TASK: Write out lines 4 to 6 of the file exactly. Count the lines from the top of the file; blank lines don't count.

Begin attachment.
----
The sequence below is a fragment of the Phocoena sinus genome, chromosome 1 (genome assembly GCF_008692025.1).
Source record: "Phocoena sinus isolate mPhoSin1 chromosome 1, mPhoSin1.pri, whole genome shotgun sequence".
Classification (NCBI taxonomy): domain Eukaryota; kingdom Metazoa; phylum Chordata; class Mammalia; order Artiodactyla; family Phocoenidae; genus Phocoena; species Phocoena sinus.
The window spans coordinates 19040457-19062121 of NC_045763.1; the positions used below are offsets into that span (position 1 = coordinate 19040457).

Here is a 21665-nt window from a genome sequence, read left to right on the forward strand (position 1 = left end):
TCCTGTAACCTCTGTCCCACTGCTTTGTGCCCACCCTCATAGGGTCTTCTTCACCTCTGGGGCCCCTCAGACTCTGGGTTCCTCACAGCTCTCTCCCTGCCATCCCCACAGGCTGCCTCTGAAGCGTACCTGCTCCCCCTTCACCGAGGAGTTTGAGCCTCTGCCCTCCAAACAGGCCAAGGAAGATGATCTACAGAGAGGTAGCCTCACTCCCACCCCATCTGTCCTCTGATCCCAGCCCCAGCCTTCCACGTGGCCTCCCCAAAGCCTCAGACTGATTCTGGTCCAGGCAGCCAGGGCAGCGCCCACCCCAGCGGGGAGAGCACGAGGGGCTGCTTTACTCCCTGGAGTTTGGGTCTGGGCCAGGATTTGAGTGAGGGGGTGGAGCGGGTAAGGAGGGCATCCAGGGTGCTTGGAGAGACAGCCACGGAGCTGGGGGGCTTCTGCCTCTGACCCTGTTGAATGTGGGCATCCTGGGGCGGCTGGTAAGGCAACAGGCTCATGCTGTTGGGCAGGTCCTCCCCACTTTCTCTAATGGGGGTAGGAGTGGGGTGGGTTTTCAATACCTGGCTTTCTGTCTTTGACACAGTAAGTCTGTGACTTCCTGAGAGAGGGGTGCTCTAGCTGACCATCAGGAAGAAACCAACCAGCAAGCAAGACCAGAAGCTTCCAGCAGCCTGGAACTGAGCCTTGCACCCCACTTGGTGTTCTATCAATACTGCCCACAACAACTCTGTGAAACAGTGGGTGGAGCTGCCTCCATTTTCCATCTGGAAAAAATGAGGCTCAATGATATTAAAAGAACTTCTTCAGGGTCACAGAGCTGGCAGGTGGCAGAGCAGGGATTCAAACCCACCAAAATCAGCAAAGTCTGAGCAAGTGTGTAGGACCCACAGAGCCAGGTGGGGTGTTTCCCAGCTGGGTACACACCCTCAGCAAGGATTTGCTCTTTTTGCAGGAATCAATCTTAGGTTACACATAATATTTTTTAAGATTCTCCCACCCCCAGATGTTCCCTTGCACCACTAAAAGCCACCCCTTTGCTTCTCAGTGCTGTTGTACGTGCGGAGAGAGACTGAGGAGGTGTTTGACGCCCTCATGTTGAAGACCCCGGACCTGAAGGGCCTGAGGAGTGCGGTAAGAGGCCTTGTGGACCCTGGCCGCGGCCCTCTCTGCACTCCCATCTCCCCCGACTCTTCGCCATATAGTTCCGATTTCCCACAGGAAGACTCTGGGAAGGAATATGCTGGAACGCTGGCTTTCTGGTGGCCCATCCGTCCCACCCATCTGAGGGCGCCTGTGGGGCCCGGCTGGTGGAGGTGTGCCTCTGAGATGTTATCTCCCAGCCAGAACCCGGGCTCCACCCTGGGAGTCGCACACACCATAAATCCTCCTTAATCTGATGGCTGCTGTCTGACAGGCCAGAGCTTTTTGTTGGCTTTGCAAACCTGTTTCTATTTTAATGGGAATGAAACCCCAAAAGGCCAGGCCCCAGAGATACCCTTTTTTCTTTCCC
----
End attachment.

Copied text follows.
The window spans coordinates 19040457-19062121 of NC_045763.1; the positions used below are offsets into that span (position 1 = coordinate 19040457).

Here is a 21665-nt window from a genome sequence, read left to right on the forward strand (position 1 = left end):
TCCTGTAACCTCTGTCCCACTGCTTTGTGCCCACCCTCATAGGGTCTTCTTCACCTCTGGGGCCCCTCAGACTCTGGGTTCCTCACAGCTCTCTCCCTGCCATCCCCACAGGCTGCCTCTGAAGCGTACCTGCTCCCCCTTCACCGAGGAGTTTGAGCCTCTGCCCTCCAAACAGGCCAAGGAAGATGATCTACAGAGAGGTAGCCTCACTCCCACCCCATCTGTCCTCTGATCCCAGCCCCAGCCTTCCACGTGGCCTCCCCAAAGCCTCAGACTGATTCTGGTCCAGGCAGCCAGGGCAGCGCCCACCCCAGCGGGGAGAGCACGAGGGGCTGCTTTACTCCCTGGAGTTTGGGTCTGGGCCAGGATTTGAGTGAGGGGGTGGAGCGGGTAAGGAGGGCATCCAGGGTGCTTGGAGAGACAGCCACGGAGCTGGGGGGCTTCTGCCTCTGACCCTGTTGAATGTGGGCATCCTGGGGCGGCTGGTAAGGCAACAGGCTCATGCTGTTGGGCAGGTCCTCCCCACTTTCTCTAATGGGGGTAGGAGTGGGGTGGGTTTTCAATACCTGGCTTTCTGTCTTTGACACAGTAAGTCTGTGACTTCCTGAGAGAGGGGTGCTCTAGCTGACCATCAGGAAGAAACCAACCAGCAAGCAAGACCAGAAGCTTCCAGCAGCCTGGAACTGAGCCTTGCACCCCACTTGGTGTTCTATCAATACTGCCCACAACAACTCTGTGAAACAGTGGGTGGAGCTGCCTCCATTTTCCATCTGGAAAAAATGAGGCTCAATGATATTAAAAGAACTTCTTCAGGGTCACAGAGCTGGCAGGTGGCAGAGCAGGGATTCAAACCCACCAAAATCAGCAAAGTCTGAGCAAGTGTGTAGGACCCACAGAGCCAGGTGGGGTGTTTCCCAGCTGGGTACACACCCTCAGCAAGGATTTGCTCTTTTTGCAGGAATCAATCTTAGGTTACACATAATATTTTTTAAGATTCTCCCACCCCCAGATGTTCCCTTGCACCACTAAAAGCCACCCCTTTGCTTCTCAGTGCTGTTGTACGTGCGGAGAGAGACTGAGGAGGTGTTTGACGCCCTCATGTTGAAGACCCCGGACCTGAAGGGCCTGAGGAGTGCGGTAAGAGGCCTTGTGGACCCTGGCCGCGGCCCTCTCTGCACTCCCATCTCCCCCGACTCTTCGCCATATAGTTCCGATTTCCCACAGGAAGACTCTGGGAAGGAATATGCTGGAACGCTGGCTTTCTGGTGGCCCATCCGTCCCACCCATCTGAGGGCGCCTGTGGGGCCCGGCTGGTGGAGGTGTGCCTCTGAGATGTTATCTCCCAGCCAGAACCCGGGCTCCACCCTGGGAGTCGCACACACCATAAATCCTCCTTAATCTGATGGCTGCTGTCTGACAGGCCAGAGCTTTTTGTTGGCTTTGCAAACCTGTTTCTATTTTAATGGGAATGAAACCCCAAAAGGCCAGGCCCCAGAGATACCCTTTTTTCTTTCCC